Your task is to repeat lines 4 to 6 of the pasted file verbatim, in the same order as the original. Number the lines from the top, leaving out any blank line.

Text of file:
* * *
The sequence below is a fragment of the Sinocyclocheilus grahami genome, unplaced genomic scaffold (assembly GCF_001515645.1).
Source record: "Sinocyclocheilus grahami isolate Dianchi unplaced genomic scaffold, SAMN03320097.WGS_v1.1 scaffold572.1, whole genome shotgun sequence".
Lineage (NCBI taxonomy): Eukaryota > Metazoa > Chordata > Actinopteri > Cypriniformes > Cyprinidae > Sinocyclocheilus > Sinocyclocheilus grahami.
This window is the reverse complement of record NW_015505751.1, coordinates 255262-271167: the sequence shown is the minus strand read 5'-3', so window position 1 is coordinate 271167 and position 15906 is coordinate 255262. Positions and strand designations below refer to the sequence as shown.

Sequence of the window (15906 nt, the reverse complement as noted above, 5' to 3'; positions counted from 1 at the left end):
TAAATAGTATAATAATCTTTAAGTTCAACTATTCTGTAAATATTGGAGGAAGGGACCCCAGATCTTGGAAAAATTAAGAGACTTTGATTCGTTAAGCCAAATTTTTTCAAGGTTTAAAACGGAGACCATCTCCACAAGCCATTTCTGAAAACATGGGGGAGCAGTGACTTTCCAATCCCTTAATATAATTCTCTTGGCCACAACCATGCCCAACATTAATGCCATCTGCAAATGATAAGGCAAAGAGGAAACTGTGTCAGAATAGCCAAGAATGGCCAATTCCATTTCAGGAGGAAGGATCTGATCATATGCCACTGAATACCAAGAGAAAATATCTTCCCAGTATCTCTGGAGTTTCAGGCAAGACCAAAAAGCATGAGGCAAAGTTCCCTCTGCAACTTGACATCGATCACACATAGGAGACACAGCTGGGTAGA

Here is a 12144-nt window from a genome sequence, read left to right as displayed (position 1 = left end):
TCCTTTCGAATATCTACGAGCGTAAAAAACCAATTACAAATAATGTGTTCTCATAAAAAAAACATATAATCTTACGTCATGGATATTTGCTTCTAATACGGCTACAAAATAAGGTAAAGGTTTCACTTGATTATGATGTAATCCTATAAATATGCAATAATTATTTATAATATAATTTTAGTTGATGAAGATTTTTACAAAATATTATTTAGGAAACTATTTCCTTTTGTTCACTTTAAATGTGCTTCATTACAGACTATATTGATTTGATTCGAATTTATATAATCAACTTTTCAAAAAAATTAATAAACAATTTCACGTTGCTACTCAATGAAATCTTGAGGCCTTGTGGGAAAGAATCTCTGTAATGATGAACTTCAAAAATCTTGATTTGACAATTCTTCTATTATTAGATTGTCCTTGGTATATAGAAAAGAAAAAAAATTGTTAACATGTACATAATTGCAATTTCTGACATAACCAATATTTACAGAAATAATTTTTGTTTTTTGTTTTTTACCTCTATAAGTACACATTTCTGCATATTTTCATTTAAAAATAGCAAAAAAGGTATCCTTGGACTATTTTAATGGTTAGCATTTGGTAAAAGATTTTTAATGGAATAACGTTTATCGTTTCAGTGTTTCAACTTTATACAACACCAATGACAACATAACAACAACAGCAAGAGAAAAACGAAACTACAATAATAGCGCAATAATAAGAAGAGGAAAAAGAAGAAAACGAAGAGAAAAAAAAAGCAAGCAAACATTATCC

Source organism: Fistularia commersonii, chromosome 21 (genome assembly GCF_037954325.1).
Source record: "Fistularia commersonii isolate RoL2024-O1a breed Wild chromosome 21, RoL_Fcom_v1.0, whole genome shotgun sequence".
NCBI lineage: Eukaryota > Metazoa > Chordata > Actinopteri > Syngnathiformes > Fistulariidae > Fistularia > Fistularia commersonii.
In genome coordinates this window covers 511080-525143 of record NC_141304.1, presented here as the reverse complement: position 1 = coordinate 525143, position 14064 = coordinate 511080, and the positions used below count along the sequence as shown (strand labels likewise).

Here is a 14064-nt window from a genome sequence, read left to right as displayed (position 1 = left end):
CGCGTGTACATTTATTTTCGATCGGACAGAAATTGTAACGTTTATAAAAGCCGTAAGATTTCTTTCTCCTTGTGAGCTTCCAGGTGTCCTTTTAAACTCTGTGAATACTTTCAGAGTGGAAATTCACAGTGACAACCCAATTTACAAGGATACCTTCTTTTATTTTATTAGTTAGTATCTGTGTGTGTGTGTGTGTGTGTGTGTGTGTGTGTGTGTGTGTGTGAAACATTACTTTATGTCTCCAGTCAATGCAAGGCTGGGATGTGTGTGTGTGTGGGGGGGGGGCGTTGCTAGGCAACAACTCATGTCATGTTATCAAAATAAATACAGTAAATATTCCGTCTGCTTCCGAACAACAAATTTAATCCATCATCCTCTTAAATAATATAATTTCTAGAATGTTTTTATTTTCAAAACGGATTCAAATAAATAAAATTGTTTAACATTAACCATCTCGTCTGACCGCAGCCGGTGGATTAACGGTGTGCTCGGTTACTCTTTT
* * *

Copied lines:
This window is the reverse complement of record NW_015505751.1, coordinates 255262-271167: the sequence shown is the minus strand read 5'-3', so window position 1 is coordinate 271167 and position 15906 is coordinate 255262. Positions and strand designations below refer to the sequence as shown.

Sequence of the window (15906 nt, the reverse complement as noted above, 5' to 3'; positions counted from 1 at the left end):
TAAATAGTATAATAATCTTTAAGTTCAACTATTCTGTAAATATTGGAGGAAGGGACCCCAGATCTTGGAAAAATTAAGAGACTTTGATTCGTTAAGCCAAATTTTTTCAAGGTTTAAAACGGAGACCATCTCCACAAGCCATTTCTGAAAACATGGGGGAGCAGTGACTTTCCAATCCCTTAATATAATTCTCTTGGCCACAACCATGCCCAACATTAATGCCATCTGCAAATGATAAGGCAAAGAGGAAACTGTGTCAGAATAGCCAAGAATGGCCAATTCCATTTCAGGAGGAAGGATCTGATCATATGCCACTGAATACCAAGAGAAAATATCTTCCCAGTATCTCTGGAGTTTCAGGCAAGACCAAAAAGCATGAGGCAAAGTTCCCTCTGCAACTTGACATCGATCACACATAGGAGACACAGCTGGGTAGA